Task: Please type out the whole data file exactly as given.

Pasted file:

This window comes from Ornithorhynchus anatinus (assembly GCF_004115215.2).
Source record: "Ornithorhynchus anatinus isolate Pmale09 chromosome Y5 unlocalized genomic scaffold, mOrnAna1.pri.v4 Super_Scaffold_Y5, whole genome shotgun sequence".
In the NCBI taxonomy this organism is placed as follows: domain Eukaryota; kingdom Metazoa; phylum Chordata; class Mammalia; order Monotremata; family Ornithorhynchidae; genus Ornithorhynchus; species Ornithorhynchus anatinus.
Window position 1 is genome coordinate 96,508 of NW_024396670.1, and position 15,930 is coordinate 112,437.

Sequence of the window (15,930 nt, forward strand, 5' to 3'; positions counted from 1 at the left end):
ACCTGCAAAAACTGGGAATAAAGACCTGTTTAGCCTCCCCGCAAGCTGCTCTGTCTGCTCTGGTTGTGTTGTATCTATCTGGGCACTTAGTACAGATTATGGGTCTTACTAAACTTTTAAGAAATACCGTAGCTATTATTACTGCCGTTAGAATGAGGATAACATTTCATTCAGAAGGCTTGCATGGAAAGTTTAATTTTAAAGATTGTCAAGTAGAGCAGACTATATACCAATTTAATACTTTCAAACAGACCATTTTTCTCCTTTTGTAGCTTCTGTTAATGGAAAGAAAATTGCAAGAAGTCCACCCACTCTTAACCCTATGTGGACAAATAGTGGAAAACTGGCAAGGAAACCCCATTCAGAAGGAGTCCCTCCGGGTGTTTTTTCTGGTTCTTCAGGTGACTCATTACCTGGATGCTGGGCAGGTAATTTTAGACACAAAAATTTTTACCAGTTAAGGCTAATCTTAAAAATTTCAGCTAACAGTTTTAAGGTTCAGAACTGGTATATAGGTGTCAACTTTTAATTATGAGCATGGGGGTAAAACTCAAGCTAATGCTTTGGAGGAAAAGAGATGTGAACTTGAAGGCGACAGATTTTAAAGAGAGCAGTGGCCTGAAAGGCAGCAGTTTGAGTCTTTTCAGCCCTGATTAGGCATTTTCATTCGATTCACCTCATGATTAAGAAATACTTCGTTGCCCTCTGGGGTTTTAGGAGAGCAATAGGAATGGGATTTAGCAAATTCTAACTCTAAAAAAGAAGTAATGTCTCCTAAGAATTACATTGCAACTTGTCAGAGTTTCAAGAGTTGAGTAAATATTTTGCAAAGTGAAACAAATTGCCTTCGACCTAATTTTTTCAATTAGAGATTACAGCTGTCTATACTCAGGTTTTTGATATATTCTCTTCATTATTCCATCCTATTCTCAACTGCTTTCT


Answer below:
This window comes from Ornithorhynchus anatinus (assembly GCF_004115215.2).
Source record: "Ornithorhynchus anatinus isolate Pmale09 chromosome Y5 unlocalized genomic scaffold, mOrnAna1.pri.v4 Super_Scaffold_Y5, whole genome shotgun sequence".
In the NCBI taxonomy this organism is placed as follows: domain Eukaryota; kingdom Metazoa; phylum Chordata; class Mammalia; order Monotremata; family Ornithorhynchidae; genus Ornithorhynchus; species Ornithorhynchus anatinus.
Window position 1 is genome coordinate 96,508 of NW_024396670.1, and position 15,930 is coordinate 112,437.

Sequence of the window (15,930 nt, forward strand, 5' to 3'; positions counted from 1 at the left end):
ACCTGCAAAAACTGGGAATAAAGACCTGTTTAGCCTCCCCGCAAGCTGCTCTGTCTGCTCTGGTTGTGTTGTATCTATCTGGGCACTTAGTACAGATTATGGGTCTTACTAAACTTTTAAGAAATACCGTAGCTATTATTACTGCCGTTAGAATGAGGATAACATTTCATTCAGAAGGCTTGCATGGAAAGTTTAATTTTAAAGATTGTCAAGTAGAGCAGACTATATACCAATTTAATACTTTCAAACAGACCATTTTTCTCCTTTTGTAGCTTCTGTTAATGGAAAGAAAATTGCAAGAAGTCCACCCACTCTTAACCCTATGTGGACAAATAGTGGAAAACTGGCAAGGAAACCCCATTCAGAAGGAGTCCCTCCGGGTGTTTTTTCTGGTTCTTCAGGTGACTCATTACCTGGATGCTGGGCAGGTAATTTTAGACACAAAAATTTTTACCAGTTAAGGCTAATCTTAAAAATTTCAGCTAACAGTTTTAAGGTTCAGAACTGGTATATAGGTGTCAACTTTTAATTATGAGCATGGGGGTAAAACTCAAGCTAATGCTTTGGAGGAAAAGAGATGTGAACTTGAAGGCGACAGATTTTAAAGAGAGCAGTGGCCTGAAAGGCAGCAGTTTGAGTCTTTTCAGCCCTGATTAGGCATTTTCATTCGATTCACCTCATGATTAAGAAATACTTCGTTGCCCTCTGGGGTTTTAGGAGAGCAATAGGAATGGGATTTAGCAAATTCTAACTCTAAAAAAGAAGTAATGTCTCCTAAGAATTACATTGCAACTTGTCAGAGTTTCAAGAGTTGAGTAAATATTTTGCAAAGTGAAACAAATTGCCTTCGACCTAATTTTTTCAATTAGAGATTACAGCTGTCTATACTCAGGTTTTTGATATATTCTCTTCATTATTCCATCCTATTCTCAACTGCTTTCT